It also feels like looking back at that first half of the project and seeing a pattern I wasn’t trying to make come out clear as day.
It’s taken me over a year, and some deep talks with my therapist, to come to terms with this. That I can’t go back and make different decisions, and I don’t know if I would if I could. I am married to a wonderful human being who is my partner in every sense of the word. The fact that he’s got boy parts isn’t a part of the equation. And that’s something beautiful to realize all by itself. To really and truly love the soul of a person, independent of the body, is a treasure.
Which brings me to my next point. Maybe we should just stop holding people to social expectations based on their private parts. Maybe it’s time we stop expecting men to act one way and women to act another way, even cisgender people. Maybe our strengths, weaknesses, and interests don’t have a damn thing to do with gender or sexuality. Maybe makeup is for anyone who wants to wear it, sports are for everyone who enjoys them, and I don’t need a goddamned pink jersey to support the Steelers. Maybe, and stick with me on this one, we should stop judging people before we get to know them as individuals.
Now, I need to talk about transgender people. Because frankly, we all need to be talking about transgender people. Because they need our help. Especially the kids.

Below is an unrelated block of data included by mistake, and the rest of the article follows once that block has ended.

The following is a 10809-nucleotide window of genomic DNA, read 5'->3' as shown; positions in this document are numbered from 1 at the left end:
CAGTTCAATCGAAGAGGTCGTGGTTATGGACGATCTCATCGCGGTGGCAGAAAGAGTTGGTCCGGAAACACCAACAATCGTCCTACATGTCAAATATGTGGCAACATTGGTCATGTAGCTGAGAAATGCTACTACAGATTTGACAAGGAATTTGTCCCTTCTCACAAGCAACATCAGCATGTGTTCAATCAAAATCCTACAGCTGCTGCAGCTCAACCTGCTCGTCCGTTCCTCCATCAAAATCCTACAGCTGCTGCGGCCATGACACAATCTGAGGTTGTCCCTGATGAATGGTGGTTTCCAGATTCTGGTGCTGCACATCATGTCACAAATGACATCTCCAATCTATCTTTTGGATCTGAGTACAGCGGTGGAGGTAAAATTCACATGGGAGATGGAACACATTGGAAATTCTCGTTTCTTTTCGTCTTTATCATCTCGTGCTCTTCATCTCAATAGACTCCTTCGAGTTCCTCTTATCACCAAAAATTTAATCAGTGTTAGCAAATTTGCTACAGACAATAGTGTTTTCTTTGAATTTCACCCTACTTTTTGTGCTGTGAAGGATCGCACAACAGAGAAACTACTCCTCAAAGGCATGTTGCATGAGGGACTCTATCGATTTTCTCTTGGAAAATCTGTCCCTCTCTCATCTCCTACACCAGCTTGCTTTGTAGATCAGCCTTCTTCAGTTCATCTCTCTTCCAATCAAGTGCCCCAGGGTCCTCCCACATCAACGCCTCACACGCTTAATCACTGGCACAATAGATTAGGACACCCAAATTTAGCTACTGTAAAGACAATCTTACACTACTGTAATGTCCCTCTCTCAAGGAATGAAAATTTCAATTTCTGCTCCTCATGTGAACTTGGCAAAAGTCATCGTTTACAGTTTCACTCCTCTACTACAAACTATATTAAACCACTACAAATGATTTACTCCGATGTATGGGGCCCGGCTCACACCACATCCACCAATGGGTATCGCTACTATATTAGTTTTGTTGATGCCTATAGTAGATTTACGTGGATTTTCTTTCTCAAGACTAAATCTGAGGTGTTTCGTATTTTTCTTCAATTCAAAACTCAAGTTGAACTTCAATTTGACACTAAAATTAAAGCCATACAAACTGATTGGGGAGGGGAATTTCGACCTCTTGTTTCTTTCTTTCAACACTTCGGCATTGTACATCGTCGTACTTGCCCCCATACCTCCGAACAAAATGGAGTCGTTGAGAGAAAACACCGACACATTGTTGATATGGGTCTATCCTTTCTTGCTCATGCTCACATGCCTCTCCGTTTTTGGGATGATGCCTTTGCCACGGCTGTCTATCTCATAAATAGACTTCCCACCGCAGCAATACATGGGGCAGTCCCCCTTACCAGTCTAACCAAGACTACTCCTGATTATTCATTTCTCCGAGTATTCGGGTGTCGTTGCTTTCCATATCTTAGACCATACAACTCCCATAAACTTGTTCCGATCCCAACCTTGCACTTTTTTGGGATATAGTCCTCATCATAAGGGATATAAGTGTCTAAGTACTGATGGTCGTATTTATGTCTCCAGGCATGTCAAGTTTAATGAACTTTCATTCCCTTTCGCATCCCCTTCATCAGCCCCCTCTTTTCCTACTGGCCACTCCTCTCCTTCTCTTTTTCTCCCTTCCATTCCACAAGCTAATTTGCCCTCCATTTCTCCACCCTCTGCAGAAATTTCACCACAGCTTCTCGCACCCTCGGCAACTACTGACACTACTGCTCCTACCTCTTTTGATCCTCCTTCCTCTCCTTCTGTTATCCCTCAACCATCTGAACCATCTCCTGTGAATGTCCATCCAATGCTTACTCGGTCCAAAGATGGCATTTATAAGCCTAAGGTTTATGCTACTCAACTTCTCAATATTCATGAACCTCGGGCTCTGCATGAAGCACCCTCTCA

Transgender teens and adults are at risk every single day in America, not just during June. They’re at a higher risk for suicide. They’re at risk of being attacked, abandoned by their families, and fired from their jobs. And we can’t let this happen. We have to stand up and support the trans community. We have to rally around them, like a Pride, and defend them. And, here are some ways we can all do that. It doesn’t matter if you’re trans, if you know someone who’s trans or if you’re a member of the LGBTQ+ community, or if you’re an ally. Trans people need our help right now. And here’s what we can do.
Contact your local representatives on every level and ask them what they’re doing to support trans rights. Especially if you’re in a state that is actively making it illegal to be transgender. (Looking at you, Florida.)
If it’s safe for you to do so, attend protests and rallies in support of transgender people. Attend a drag show if you can and are comfortable doing so.
Support trans creators, especially if they’re from one of the states cracking down on them. If you, like me, are super broke, support them by sharing their content and kind words.
Support LGBTQ+ charities, like The Trevor Project.
And remember this. Lots of companies are going to put out rainbow-colored content this month. And that’s fun. But they don’t get credit for that if they’re supporting Republican politicians and lawmakers. They don’t get credit for that if they’re not supporting their workers. And they sure as hell don’t get credit for that if they take all their rainbows down on July first and don’t say another goddamned word about LGBT+ support until next June.